High Plains Drifter I believe is a lot harder to establish, I think Clint has quoted in the past that the character was originally written as the Brother of Jim Duncan, but I believe he wanted to adjust that original idea, playing with the character and leaving a great deal of unanswered questions, is he the ghost of Jim Duncan or his brother, for me I have also come to the conclusion that it is the spirit of Jim Duncan, the painting of the town Red to symbolise Hell, and of course this is confirmed in the painting of the sign in the films closing. I like the idea of Clint's opening shot of the Stranger's ghost like appearance from the heat of the desert plains, virtually materialising as a ghostly apparition, enhanced by Dee Barton's eerie music score, all tends to make me think he is a ghostly angel of death. I think, without doubt, Clint certainly made it with the intension of leaving the audience to reach their own conclusions, but that's just my own take on the 2 films.
« Last Edit: March 17, 2006, 07:08:43 AM by mary mary » Logged
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« Reply #11 on: March 19, 2006, 02:26:56 PM »

mary mary it is good to read other peoples takes on these two movies.   Everyone makes up their own minds about the character and the endings.  I think that is what Clint had in mind.   It makes for cool discussions and reading other peoples opinions makes you think over yours again.  :)
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« Reply #12 on: March 24, 2006, 01:21:58 PM »



 Interesting. I never would think anyone would have a debate with a Spanish Teacher about Eastwood movies...Last debate  i had with my Spanish Teacher was because he gave me a 55 on a test score.
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« Reply #13 on: March 24, 2006, 03:25:17 PM »

I think the Stranger made more of a mockery of the town rather than protected it. He was really just out for revenge. The Preacher on the other hand helped those people out of the goodness in his heart.

I never thought about the fact that the latter could be a ghost before. Or an angel brought to the town by the girl's prayer. (That girl annoyed me to no end, BTW.)
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« Reply #14 on: March 25, 2006, 10:32:52 AM »

The Preacher on the other hand helped those people out of the goodness in his heart.
Yes, but in the last scene we understand that revenge was also on his mind. Something happened between him and Stockburn. They obviously know each other.

Stockburn killed Preacher (?), who then came back from the dead to get even.

Maybe Preacher's soul couldn't rest in peace because of what Stockburn had done to him ... he had to come back. They say the eyes are the mirror of the soul. That's the first thing Stockburn recognized when he saw Preacher ("You!!"). That's the man he once knew and killed. Different body, but he recognized the eyes, filled with revenge and hatred.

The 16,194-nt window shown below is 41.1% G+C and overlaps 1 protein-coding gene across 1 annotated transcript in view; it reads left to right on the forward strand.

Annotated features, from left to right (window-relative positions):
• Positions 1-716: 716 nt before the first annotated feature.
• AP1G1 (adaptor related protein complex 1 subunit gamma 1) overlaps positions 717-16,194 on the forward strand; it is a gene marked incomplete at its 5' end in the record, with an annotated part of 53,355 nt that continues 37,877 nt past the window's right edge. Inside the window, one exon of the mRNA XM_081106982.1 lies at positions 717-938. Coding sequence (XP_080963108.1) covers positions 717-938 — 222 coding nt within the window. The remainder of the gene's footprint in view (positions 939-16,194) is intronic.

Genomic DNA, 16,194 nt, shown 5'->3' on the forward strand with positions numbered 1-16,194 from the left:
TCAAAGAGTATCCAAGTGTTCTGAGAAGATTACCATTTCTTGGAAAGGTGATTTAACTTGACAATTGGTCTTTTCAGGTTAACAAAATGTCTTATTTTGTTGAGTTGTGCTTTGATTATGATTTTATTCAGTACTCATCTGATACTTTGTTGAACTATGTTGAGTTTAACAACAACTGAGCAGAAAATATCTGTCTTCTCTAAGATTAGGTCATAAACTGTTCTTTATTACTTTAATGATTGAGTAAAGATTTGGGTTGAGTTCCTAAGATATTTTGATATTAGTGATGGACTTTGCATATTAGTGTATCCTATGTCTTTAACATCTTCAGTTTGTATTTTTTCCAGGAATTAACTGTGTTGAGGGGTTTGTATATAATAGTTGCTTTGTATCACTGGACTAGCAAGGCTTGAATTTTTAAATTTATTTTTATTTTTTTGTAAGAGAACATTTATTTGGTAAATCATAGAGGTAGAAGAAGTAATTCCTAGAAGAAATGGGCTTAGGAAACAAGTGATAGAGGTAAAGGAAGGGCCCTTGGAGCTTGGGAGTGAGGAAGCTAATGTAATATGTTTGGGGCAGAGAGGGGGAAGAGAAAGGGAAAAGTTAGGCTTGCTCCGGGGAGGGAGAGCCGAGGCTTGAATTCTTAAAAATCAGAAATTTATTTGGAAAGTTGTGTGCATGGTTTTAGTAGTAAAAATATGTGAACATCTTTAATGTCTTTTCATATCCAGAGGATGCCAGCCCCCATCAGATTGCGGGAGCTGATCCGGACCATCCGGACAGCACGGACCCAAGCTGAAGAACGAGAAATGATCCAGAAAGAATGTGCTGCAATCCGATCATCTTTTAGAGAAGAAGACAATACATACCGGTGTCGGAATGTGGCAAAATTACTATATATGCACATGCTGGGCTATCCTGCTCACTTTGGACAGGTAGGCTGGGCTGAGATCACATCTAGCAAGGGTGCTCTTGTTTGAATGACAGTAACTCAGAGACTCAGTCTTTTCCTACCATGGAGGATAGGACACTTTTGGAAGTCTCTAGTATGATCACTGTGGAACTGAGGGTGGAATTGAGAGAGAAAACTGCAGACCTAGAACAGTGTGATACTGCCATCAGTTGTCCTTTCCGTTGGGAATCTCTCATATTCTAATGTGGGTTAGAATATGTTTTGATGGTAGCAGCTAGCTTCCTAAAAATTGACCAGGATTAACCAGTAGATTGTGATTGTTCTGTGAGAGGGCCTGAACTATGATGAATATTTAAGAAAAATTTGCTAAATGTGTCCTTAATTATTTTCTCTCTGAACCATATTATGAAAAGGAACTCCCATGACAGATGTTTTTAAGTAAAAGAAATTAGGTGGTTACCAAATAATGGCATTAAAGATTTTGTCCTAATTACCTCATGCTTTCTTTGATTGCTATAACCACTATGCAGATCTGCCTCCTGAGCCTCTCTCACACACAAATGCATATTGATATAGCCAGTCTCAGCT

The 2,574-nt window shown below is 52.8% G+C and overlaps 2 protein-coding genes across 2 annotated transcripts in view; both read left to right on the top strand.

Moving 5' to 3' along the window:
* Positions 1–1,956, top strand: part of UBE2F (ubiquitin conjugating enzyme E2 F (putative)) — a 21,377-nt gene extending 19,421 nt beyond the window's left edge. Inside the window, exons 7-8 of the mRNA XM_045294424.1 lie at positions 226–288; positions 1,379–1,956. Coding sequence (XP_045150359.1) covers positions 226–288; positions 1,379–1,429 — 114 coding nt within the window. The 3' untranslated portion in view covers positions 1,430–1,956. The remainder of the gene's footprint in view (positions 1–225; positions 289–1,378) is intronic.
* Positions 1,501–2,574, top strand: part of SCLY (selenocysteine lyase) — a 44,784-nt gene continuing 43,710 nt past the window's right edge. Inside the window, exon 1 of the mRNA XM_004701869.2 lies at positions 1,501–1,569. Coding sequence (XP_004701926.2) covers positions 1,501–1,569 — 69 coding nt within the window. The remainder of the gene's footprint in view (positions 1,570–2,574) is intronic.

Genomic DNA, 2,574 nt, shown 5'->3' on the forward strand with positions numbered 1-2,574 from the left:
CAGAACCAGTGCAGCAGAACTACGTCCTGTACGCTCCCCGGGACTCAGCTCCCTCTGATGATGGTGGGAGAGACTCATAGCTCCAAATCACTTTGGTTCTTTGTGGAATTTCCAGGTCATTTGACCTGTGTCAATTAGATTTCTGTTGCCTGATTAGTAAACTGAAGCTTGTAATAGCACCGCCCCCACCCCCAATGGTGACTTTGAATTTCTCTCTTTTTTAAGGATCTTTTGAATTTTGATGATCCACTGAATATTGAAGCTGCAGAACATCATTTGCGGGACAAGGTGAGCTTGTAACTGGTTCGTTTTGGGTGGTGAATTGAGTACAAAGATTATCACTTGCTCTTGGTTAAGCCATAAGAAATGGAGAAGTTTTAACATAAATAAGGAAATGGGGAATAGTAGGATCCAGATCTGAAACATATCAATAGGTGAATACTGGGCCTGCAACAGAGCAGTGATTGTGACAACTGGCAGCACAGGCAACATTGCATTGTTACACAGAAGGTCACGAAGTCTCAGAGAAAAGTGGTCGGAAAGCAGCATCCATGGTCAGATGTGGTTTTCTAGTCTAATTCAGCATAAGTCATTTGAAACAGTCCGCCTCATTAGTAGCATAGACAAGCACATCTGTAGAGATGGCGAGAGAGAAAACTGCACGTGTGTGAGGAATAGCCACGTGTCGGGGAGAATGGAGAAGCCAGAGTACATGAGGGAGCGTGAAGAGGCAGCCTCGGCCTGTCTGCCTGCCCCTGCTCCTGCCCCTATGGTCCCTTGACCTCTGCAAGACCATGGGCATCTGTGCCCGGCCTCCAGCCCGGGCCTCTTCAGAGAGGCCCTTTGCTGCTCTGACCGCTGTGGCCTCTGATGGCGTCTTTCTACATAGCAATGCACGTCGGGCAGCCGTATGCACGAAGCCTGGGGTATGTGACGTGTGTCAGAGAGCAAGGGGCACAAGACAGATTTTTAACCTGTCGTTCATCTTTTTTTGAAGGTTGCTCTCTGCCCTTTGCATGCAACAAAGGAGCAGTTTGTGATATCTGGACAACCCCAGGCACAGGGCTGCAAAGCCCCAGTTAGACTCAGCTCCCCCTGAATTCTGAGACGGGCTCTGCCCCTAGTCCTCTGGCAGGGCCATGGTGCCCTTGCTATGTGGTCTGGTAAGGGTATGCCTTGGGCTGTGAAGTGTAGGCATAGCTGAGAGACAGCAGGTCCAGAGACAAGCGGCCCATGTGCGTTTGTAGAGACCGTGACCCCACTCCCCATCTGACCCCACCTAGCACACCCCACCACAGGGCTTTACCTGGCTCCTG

Being a "ghost", an "angel of death", I bet Preacher knew exactly where to find Stockburn, and that's why he came to LaHood in the first place.
He was not just passing by...
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« Reply #15 on: March 25, 2006, 11:20:47 AM »

Hm, maybe you're right. It just seems weird for Clint to do two pictures with practically the exact same premise. I mean, how often do you get ghost stories in Westerns?

Also I heard that Pale Rider was based off of the John Wayne movie Shane. Was he supposed to be a ghost in that as well?
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« Reply #16 on: March 30, 2006, 04:19:18 PM »

Shane stars Alan Ladd as a gunfighter who is trying to escape his past, but ultimately can't (the movie is okay, but I'd really recommend the book).
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« Reply #17 on: March 30, 2006, 04:26:56 PM »

Really? That wasn't a John Wayne movie? Man, I'm out of it.
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« Reply #18 on: March 30, 2006, 08:06:08 PM »

Shane is a classic!  :D

It's not my favorite Western, but it is one that should be seen to appreciate the history of the Western. And yes ... it shares a good deal, thematically, with Pale Rider, though the latter is far from being a re-make. (And the Ladd character in Shane isn't a ghost, but his past is veiled in mystery.)
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« Reply #19 on: April 01, 2006, 11:40:18 AM »



  Shane is better than okay...hah...Though I can do without the dancing.